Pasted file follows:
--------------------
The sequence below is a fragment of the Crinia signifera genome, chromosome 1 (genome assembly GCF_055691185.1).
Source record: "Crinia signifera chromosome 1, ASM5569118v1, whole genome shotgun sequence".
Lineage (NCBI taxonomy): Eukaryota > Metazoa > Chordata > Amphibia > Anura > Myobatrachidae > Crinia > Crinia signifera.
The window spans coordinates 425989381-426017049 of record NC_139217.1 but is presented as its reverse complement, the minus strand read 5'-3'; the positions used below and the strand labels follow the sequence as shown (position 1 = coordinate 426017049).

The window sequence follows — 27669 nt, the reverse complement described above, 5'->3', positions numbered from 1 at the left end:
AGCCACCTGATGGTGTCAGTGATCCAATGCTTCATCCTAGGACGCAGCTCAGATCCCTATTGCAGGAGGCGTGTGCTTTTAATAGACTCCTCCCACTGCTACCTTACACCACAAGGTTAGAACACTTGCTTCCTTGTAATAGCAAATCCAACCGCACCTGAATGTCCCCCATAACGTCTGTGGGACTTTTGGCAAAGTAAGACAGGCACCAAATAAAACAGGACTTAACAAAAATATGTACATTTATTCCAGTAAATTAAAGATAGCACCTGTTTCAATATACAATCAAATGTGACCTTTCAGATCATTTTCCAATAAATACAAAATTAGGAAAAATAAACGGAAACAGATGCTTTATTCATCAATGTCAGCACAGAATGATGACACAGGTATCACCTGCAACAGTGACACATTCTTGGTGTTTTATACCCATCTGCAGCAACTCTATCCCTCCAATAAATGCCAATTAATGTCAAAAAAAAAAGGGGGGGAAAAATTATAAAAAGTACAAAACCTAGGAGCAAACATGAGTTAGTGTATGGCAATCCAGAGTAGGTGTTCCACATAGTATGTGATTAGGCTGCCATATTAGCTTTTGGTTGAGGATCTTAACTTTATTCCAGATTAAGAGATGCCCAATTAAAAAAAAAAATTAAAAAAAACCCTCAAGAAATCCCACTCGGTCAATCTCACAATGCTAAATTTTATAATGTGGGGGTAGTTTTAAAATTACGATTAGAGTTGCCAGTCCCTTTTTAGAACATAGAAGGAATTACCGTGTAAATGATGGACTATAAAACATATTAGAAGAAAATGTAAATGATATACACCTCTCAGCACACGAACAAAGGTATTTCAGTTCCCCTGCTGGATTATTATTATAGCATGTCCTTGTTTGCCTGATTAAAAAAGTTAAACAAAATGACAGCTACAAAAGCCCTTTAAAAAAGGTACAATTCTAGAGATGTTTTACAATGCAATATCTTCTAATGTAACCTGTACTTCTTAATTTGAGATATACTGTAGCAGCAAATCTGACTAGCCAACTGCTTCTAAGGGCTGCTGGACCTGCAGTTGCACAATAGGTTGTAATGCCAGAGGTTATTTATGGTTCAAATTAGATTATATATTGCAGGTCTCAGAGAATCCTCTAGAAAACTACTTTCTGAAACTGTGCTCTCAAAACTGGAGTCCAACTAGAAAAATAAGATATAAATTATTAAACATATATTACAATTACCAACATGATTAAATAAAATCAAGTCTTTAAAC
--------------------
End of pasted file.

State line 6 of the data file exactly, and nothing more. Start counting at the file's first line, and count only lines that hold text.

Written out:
AGCCACCTGATGGTGTCAGTGATCCAATGCTTCATCCTAGGACGCAGCTCAGATCCCTATTGCAGGAGGCGTGTGCTTTTAATAGACTCCTCCCACTGCTACCTTACACCACAAGGTTAGAACACTTGCTTCCTTGTAATAGCAAATCCAACCGCACCTGAATGTCCCCCATAACGTCTGTGGGACTTTTGGCAAAGTAAGACAGGCACCAAATAAAACAGGACTTAACAAAAATATGTACATTTATTCCAGTAAATTAAAGATAGCACCTGTTTCAATATACAATCAAATGTGACCTTTCAGATCATTTTCCAATAAATACAAAATTAGGAAAAATAAACGGAAACAGATGCTTTATTCATCAATGTCAGCACAGAATGATGACACAGGTATCACCTGCAACAGTGACACATTCTTGGTGTTTTATACCCATCTGCAGCAACTCTATCCCTCCAATAAATGCCAATTAATGTCAAAAAAAAAAGGGGGGGAAAAATTATAAAAAGTACAAAACCTAGGAGCAAACATGAGTTAGTGTATGGCAATCCAGAGTAGGTGTTCCACATAGTATGTGATTAGGCTGCCATATTAGCTTTTGGTTGAGGATCTTAACTTTATTCCAGATTAAGAGATGCCCAATTAAAAAAAAAAATTAAAAAAAACCCTCAAGAAATCCCACTCGGTCAATCTCACAATGCTAAATTTTATAATGTGGGGGTAGTTTTAAAATTACGATTAGAGTTGCCAGTCCCTTTTTAGAACATAGAAGGAATTACCGTGTAAATGATGGACTATAAAACATATTAGAAGAAAATGTAAATGATATACACCTCTCAGCACACGAACAAAGGTATTTCAGTTCCCCTGCTGGATTATTATTATAGCATGTCCTTGTTTGCCTGATTAAAAAAGTTAAACAAAATGACAGCTACAAAAGCCCTTTAAAAAAGGTACAATTCTAGAGATGTTTTACAATGCAATATCTTCTAATGTAACCTGTACTTCTTAATTTGAGATATACTGTAGCAGCAAATCTGACTAGCCAACTGCTTCTAAGGGCTGCTGGACCTGCAGTTGCACAATAGGTTGTAATGCCAGAGGTTATTTATGGTTCAAATTAGATTATATATTGCAGGTCTCAGAGAATCCTCTAGAAAACTACTTTCTGAAACTGTGCTCTCAAAACTGGAGTCCAACTAGAAAAATAAGATATAAATTATTAAACATATATTACAATTACCAACATGATTAAATAAAATCAAGTCTTTAAAC